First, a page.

Haunting. Jean-Michel Basquiat was only nineteen year's old when he shot to fame in the New York
scene and became recognized as one of the most exciting artists around. In one giant step he was
transfigured from a homeless graffiti artist into a major player in the glamorous world of art. His work
was desired both by collectors and museums. The world seemed to be his oyster for a time, but by
27 he was dead. This film is a celebration of his life. And a haunting tale it is.
Haunting. To watch a parade of real-life characters march past: artist Andy Warhol (David Bowie),
poet Rene Ricard (Michael Wincott), curator Henry Geldzahler (Paul Bartel), art dealers Annina Nosei
(Elina Lownsohn), and Mary Boone (Parker Posey), and restauranteur Michael Chow (in this case as
himself). Not that the fictional characters are any less impressive. They all become part of the whole
image in a way that shapes it into a new reality. Claire Forlani, Gary Oldman, Benicio del Toro,
Christopher Walken, Willem Dafoe and Courtney Love are among those adding layer upon layer to
the unraveling tale.
The entire cast is a delight to watch because there are no small roles in this film. Even with little
dialogue or a limited appearance on screen, an impact is made by each and every one and a
particular moment is established. No doubt about it, this film is a MUST SEE, with superb points
flying in too many directions to mention them all. Writer/director Schnabel must, of course, be listed
as well as lead actor Jeffrey Wright, who makes the role of Basquiat his own with his winsome walk
and child-like charm. Not only does he captivate us in his first waking movements away from the
cardboard box in Tompkins Square Park, but he leads us irresistibly along with him through his entire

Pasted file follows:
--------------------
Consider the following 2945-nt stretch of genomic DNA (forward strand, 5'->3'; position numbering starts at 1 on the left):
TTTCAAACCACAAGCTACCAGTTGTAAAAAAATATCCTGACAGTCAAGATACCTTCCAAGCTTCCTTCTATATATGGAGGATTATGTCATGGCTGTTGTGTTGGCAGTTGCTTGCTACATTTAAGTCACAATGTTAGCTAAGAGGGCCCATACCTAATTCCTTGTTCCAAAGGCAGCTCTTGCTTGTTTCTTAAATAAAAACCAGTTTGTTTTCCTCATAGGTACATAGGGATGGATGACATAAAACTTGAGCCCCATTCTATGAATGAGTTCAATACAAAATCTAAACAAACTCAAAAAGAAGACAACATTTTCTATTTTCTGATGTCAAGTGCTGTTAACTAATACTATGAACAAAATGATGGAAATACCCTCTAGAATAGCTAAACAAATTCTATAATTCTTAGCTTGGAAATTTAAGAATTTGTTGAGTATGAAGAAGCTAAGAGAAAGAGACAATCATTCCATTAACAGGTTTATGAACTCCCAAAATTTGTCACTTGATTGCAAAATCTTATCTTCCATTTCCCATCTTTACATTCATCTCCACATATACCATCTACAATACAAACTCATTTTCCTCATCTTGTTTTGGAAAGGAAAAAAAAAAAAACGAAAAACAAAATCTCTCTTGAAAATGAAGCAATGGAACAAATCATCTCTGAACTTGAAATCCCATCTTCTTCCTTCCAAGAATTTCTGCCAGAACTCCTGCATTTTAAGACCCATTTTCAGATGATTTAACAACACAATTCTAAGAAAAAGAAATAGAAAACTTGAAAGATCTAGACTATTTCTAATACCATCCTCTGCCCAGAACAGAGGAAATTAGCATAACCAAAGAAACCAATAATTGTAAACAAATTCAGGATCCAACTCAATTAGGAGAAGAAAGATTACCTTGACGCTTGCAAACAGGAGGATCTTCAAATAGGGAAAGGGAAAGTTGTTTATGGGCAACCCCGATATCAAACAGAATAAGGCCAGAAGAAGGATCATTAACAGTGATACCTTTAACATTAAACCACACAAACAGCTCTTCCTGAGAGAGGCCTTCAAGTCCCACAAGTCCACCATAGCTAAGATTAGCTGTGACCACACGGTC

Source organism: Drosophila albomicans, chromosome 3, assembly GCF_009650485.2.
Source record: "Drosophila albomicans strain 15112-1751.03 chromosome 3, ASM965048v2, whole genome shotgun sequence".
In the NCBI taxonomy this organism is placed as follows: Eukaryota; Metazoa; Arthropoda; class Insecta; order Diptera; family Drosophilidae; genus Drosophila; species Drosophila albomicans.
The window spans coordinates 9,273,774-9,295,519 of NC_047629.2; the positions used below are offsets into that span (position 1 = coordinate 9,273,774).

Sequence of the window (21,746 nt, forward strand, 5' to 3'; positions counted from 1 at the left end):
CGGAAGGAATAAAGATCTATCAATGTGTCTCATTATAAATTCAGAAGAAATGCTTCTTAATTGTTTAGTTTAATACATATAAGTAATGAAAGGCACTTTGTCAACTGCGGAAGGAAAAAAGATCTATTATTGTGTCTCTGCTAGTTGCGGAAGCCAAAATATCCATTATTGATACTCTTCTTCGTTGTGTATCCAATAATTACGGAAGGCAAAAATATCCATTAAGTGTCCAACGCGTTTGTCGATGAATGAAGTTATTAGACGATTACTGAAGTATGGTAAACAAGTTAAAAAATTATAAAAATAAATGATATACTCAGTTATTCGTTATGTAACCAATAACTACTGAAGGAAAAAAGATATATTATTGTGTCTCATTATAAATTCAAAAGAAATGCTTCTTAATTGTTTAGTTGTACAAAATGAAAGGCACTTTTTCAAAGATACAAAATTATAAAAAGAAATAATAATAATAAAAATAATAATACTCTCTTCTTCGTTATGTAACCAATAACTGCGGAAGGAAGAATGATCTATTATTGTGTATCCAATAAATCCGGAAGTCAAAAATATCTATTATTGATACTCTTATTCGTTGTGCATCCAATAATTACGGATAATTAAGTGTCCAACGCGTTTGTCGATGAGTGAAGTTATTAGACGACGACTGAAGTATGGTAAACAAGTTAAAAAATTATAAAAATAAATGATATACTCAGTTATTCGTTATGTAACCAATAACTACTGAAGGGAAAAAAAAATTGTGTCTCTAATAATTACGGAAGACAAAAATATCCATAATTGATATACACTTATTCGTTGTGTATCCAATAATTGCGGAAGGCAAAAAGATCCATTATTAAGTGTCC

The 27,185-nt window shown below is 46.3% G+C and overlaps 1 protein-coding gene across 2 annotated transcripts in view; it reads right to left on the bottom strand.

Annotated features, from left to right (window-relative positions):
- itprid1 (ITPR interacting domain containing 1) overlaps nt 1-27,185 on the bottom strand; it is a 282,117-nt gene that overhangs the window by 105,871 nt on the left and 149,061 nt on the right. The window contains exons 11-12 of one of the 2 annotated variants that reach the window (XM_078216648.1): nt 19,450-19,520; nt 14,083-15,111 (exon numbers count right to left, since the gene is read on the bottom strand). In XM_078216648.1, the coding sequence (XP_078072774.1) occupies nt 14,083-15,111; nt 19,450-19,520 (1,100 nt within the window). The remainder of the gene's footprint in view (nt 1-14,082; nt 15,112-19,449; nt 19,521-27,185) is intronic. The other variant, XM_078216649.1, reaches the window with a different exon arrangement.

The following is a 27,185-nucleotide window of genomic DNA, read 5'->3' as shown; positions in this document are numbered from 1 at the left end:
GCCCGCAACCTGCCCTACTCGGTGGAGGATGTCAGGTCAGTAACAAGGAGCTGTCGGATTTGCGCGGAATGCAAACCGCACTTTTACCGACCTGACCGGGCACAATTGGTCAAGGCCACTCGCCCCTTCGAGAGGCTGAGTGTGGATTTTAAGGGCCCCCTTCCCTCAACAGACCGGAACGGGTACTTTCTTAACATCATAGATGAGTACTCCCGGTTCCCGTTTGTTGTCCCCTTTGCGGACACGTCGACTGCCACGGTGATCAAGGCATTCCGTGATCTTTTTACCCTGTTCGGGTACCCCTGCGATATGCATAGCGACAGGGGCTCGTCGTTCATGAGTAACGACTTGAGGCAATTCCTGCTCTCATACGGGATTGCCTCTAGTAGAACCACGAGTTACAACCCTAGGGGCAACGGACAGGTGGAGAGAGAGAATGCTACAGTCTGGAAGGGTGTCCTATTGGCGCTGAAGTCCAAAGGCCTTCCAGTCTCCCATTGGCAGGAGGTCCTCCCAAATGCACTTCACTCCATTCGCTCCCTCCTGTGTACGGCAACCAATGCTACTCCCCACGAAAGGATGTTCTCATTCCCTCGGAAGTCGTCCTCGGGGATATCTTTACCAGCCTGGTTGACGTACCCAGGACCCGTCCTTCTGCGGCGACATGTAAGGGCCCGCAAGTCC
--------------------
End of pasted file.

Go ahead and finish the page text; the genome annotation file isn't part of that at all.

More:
evolution. Wright has already been hailed several times on previous occasions for his stage work
and his screen performance proves that the future holds even more in store. The script is beautifully
economic in moving us along without wasting needless time on excess. When Jean-Michel, for
example, orders wine in a restaurant we immediately comprehend how much he's changed and what
stage of development he's reached in relationship to the world around him.
Haunting. The songs on the soundtrack, ranging from rap to punk to jazz to rock n' roll and pop,
contain numbers drawn from Jean-Michel's own record collection. The familiar and already nostalgic
notes of the Pogues, the Stones, Iggy Pop, and Bowie are at home alongside Charlie Parker, Miles
Davis, Tom Waits, and Leonard Cohen.
Haunting. The locations and the feel. Words aren't wasted. Images are striking. Moments have a
life of their own. Never losing touch with reality, always holding onto the dream. Simple touches that
say so much.
Artist Julian Schnabel who was a close friend of Basquiat, both wrote and directed the film. Their art
work was often shown together at various museums and galleries. Tired after years of reading post-
mortems on the life of artist Basquiat in newspapers and magazines, Schnabel, a friend in life,
decided to try to tell the story himself and it took six years to get the project off the ground. "People
should be proud of their abilities, and one would think they would be rewarded for hard work and
intelligence. It's a lie. Now that Jean-Michel is dead, we can see this caveat that says 'don't be too
talented, or too young, or too beautiful, and certainly not all at the same time.'"
"I wanted to make a movie about Jean-Michel in particular, and about an artist's life in this culture in
general. Jean-Michel had the success and fame that an artist wishes to achieve. He burned bright,
caught on fire and burned up. He paid the price, sealing his fate, with his early death. He became
what he longed to be, and he fulfilled what his audience waited for him to become. Was his life a
tragedy? I don't know. He certainly accomplished a lot more than most people do who live to be 80."
Commenting further, Schnabel says, "Jean-Michel was irresistible, charming, handsome, and
diabolical. Almost everyone who met him was drawn into his orbit."
© 1994-2006 The Green Hartnett